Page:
Charlotte’s Web stock is down this week despite the CBD firm announcing the figures for its 2019 harvest, which saw an increase in yield per acre, total dried biomass, and CBD potency.
Strong Harvest Yield
Charlotte’s Web Holdings (TSX:CWEB) (OTCQX:CWBHF), one of the leading CBD companies in the US, reported the results of its 2019 hemp harvest, the sole source of its full-spectrum extracts, which are high in naturally occurring cannabidiol, on March 4. Compared with the 2018 harvest, the company saw a 245% increase in total dried biomass to 2.34 million lbs, while yield per acre was up 10% and potency up 22%. The total harvest is estimated at 36 thousand kg, with a 33% reduction in cost per milligram. Charlotte’s Web stock is currently trading for $6.75.
“We are very pleased with the results of the 2019 harvest, achieving yield and potency levels that surpassed our expectations. This reflects the tremendous expertise we have gained in hemp cultivation over the last six years,” said Deanie Elsner, CEO of Charlotte’s Web Holdings.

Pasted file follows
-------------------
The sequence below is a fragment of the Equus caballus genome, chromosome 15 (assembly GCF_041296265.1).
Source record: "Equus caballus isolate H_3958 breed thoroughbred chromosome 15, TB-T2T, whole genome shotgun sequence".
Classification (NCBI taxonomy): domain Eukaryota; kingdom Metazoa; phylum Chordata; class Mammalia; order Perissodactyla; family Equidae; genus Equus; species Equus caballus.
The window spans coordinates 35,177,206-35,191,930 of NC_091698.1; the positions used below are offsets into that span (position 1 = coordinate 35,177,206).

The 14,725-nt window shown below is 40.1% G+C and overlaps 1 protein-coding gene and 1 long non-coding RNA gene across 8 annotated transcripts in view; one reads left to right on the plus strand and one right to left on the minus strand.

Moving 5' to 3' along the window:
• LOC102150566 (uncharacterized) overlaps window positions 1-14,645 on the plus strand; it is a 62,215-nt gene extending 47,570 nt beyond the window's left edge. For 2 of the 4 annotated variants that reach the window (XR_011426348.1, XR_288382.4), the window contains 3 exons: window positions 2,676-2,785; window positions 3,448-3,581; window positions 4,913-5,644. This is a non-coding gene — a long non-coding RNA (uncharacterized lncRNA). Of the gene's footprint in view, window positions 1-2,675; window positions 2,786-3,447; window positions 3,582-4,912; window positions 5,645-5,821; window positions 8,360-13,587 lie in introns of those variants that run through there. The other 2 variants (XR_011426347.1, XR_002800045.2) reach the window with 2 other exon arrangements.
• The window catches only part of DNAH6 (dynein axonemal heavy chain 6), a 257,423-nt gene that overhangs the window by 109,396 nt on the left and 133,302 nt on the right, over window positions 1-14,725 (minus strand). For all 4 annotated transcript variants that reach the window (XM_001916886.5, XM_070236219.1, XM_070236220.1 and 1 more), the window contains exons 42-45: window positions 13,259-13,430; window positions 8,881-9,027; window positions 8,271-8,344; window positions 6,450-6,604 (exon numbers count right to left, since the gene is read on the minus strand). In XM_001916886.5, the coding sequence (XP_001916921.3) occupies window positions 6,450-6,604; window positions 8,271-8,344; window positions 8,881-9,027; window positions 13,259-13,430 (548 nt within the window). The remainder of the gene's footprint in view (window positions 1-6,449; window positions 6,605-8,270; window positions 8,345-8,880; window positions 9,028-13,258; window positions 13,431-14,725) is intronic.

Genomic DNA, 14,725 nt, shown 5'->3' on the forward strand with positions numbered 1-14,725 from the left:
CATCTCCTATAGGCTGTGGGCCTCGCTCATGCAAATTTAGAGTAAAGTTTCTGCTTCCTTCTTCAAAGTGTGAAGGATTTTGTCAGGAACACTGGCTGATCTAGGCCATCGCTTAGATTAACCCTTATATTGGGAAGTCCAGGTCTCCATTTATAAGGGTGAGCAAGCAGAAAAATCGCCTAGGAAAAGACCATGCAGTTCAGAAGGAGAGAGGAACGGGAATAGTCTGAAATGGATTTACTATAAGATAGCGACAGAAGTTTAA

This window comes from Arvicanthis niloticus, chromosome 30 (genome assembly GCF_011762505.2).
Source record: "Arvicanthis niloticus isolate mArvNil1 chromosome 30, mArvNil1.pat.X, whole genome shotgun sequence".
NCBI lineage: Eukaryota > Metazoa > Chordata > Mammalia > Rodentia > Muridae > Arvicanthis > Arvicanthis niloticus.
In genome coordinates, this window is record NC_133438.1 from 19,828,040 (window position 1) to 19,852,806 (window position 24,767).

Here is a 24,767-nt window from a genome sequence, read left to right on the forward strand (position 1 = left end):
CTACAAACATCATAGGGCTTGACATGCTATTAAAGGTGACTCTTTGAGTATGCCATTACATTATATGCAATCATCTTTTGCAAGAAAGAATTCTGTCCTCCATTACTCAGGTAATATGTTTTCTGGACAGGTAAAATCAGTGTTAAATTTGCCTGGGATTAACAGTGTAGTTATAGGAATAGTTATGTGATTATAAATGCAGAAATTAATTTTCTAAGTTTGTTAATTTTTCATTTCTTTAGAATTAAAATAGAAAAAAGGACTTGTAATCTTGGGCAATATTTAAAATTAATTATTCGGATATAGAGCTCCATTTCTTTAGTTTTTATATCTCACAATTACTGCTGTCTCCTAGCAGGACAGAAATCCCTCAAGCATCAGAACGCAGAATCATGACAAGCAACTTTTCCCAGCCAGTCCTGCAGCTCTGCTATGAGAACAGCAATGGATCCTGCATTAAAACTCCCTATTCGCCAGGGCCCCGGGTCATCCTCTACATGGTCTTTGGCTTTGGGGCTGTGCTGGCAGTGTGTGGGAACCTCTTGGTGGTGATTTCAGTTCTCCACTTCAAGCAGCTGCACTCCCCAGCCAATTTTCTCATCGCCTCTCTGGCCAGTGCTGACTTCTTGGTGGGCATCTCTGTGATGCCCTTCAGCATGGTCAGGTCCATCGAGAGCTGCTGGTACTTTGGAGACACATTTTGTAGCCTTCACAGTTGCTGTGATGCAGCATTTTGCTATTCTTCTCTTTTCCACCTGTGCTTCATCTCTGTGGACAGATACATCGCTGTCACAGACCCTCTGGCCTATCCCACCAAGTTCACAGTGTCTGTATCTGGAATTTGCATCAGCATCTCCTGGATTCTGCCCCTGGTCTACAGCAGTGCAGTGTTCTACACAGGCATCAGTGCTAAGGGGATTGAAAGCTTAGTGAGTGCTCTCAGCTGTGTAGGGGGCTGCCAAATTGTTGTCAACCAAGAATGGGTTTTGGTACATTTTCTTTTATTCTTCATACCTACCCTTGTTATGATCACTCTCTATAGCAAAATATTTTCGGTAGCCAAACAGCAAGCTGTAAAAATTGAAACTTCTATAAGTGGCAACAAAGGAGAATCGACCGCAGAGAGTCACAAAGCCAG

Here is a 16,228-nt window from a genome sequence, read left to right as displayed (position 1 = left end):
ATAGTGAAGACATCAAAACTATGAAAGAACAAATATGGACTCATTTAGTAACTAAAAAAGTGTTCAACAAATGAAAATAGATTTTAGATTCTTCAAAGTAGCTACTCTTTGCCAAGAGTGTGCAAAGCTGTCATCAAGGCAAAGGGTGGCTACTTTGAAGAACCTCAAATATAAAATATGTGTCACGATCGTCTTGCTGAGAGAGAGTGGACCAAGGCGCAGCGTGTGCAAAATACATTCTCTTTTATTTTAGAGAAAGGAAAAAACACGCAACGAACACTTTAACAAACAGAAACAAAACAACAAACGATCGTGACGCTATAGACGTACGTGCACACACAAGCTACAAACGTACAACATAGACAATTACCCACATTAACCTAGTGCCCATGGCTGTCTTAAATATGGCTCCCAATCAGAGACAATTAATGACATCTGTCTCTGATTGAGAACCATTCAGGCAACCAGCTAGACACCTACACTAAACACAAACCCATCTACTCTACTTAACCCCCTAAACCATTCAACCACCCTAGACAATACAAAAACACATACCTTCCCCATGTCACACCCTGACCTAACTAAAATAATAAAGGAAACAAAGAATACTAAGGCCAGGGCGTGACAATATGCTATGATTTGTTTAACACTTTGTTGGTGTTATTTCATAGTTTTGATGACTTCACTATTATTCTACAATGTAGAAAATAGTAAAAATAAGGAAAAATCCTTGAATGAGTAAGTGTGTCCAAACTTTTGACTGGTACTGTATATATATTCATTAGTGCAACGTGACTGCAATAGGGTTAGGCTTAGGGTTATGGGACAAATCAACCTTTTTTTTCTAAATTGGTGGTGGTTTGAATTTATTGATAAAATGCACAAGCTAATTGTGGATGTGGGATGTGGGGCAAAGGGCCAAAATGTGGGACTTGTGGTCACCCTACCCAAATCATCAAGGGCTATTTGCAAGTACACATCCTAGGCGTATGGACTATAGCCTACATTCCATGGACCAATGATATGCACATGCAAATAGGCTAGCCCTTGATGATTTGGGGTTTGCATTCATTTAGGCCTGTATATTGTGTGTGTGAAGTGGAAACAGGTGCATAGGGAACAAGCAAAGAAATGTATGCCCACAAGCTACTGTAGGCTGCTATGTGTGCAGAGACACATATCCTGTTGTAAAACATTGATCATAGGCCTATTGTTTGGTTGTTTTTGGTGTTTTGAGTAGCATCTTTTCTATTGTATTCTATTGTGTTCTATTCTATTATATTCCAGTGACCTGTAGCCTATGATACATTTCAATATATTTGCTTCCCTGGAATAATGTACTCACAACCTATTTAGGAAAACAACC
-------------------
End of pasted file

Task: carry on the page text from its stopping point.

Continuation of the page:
“More than half of our harvest was certified organic in 2019 with the remaining acres in transition. We are well on our way to becoming one of the largest providers of certified organic hemp CBD extract in the country.” The 2019 harvest was large enough that it is expected to last the company through to 2022; however, Charlotte’s Web stock is actually down around 1.75% today.
Charlotte’s Web Stock Awaits Regulatory Clarity
The stock has been very prone to volatility as a result of regulatory uncertainty. The company has said that it was heartened by recent comments from FDA Commissioner Dr. Stephen Hahn, who said that it has become clear that American people are increasing their CBD usage and that, “we’re not going to be able to say, ‘you can’t use these products.'”
Charlotte’s Web stock saw double-digit gains back in January after a bipartisan coalition of lawmakers introduced a new bill that would allow for CBD to be legally marketed as a dietary supplement. The bill will now be referred to the Agriculture and Energy and Commerce Committees, and it may be some months before it comes into force.
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